Speaking at a national conference on development strategies for the organic fertiliser industry and organic agriculture in Ho Chi Minh City on October 13, Nguyen Hac Thuy, general secretary of the association, said, "Consumers around the world pay increasing attention to food safety and farm produce quality, while importing countries scrupulously check imported agricultural produce, especially for residues of plant protection chemicals, antibiotics, and heavy metal content.
“Many countries have shifted to organic agriculture to ensure sustainable agriculture, food safety and people’s health.”
Vietnam’s agriculture has made great strides in recent decades, with productivity shooting up to not only meet domestic but also export demand.
But its challenges are increasing in the form of natural disasters, saltwater intrusion, droughts, flooding and soil exhaustion due to overuse of fertilisers.
Luong Quoc Doan, Vice Chairman of the Vietnam Farmers Association’s executive committee, said, “It is time for Vietnam’s agriculture to have new directions to enable it to develop more sustainably and efficiently, and organic agriculture, through eliminating the use of chemical fertilisers and enhancing the use of organic ones, is among the new directions.
“Organic fertilisers are among the important factors in pushing Vietnam’s agriculture towards organic farming.
“But domestic supply of organic fertilisers is still very modest compared to demand.”
Thuy said Vietnam produced more than 1.2 million tonnes of organic fertilisers a year, accounting for a tenth of total fertiliser demand.
“Statistics provided by the Ministry of Agriculture and Rural Development reveal that the agricultural sector annually produces around 40 million tonnes of straw, corn and sugarcane refuse and over 25 million tonnes of animal and poultry waste, which are potentially raw materials for marking organic fertilizers, but for a long time we did not take advantage.”
"With such volumes of agricultural by-products, we can produce 5-6 million tonnes of organic fertilisers," he said.
Using the agricultural by-products to produce organic fertilisers would also help reduce pollution and improve soil fertility and farm produce quality, he added.
Doan said promoting the use of organic fertilisers remained difficult since to fertilise a similar area a larger volume of organic fertilisers is needed compared to chemical fertilisers, making transportation harder and costs higher.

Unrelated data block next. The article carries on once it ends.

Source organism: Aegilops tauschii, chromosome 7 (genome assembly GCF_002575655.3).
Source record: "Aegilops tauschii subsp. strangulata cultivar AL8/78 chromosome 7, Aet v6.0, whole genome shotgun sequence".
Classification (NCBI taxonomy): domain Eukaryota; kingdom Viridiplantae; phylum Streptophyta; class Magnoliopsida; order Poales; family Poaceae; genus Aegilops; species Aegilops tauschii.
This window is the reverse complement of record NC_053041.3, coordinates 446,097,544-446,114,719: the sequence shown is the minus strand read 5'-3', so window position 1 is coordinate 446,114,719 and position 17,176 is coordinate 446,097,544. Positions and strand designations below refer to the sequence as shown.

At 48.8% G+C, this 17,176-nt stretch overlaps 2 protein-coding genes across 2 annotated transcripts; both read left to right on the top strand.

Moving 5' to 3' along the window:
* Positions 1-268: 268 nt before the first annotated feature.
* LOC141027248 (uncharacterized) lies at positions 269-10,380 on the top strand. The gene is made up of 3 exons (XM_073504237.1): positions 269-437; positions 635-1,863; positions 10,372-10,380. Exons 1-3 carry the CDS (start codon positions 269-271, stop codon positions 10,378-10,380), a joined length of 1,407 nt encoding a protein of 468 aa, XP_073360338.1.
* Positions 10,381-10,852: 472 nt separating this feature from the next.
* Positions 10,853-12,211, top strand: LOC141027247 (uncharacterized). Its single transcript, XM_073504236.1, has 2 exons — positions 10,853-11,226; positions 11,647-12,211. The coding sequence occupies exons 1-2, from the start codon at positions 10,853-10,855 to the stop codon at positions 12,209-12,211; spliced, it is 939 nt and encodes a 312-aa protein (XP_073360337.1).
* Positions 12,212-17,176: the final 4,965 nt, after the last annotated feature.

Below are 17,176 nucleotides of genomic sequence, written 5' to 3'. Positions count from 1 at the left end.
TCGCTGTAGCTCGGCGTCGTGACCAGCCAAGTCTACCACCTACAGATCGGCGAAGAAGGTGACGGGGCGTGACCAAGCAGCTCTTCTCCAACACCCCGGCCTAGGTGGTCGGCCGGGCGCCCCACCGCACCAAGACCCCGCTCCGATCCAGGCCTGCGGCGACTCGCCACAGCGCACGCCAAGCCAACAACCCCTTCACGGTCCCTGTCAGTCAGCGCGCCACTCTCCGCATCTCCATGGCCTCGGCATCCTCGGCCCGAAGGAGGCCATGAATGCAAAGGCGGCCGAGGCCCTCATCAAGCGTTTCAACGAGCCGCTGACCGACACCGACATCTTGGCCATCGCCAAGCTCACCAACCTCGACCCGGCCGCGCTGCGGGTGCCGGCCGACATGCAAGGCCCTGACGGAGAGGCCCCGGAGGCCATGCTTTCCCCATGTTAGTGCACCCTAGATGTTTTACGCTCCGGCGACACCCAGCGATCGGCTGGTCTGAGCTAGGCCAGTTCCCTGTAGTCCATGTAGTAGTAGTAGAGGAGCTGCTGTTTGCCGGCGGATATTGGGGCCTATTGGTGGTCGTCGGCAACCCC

Besides, their impact is not as quick as that of chemical fertilisers, he said.
“Despite facing difficulties in developing the organic fertiliser market, it is a vital trend and the Government should offer support through appropriate policies and technologies,” Doan said.
At the conference, the Crop Production Department issued Decree No 108/2017/ND-CP on fertiliser management to encourage legitimate producers and eradicate fake products, a widespread problem.
Hoang Trung, head of the department, said the new decree was expected to address the shortcomings of the previous decree, in which many provisions have become outdated and not impracticable.
The new decree would improve oversight to crack down on fraudulent companies, he said.
Under the former decree, both the Ministries of Agriculture and Rural Development and Industry and Trade managed fertilisers, causing an overlap, he said.
"The new decree resolves this issue since the agriculture ministry becomes the only agency in charge," he said.
The department also solicited contributions for a draft decree on dealing with violations in the fertiliser sector, which envisages increasing fines for certain violations.
The department would continue to seek feedback from relevant agencies and businesses to complete the draft before sending it to the Government for approval in December, Trung added.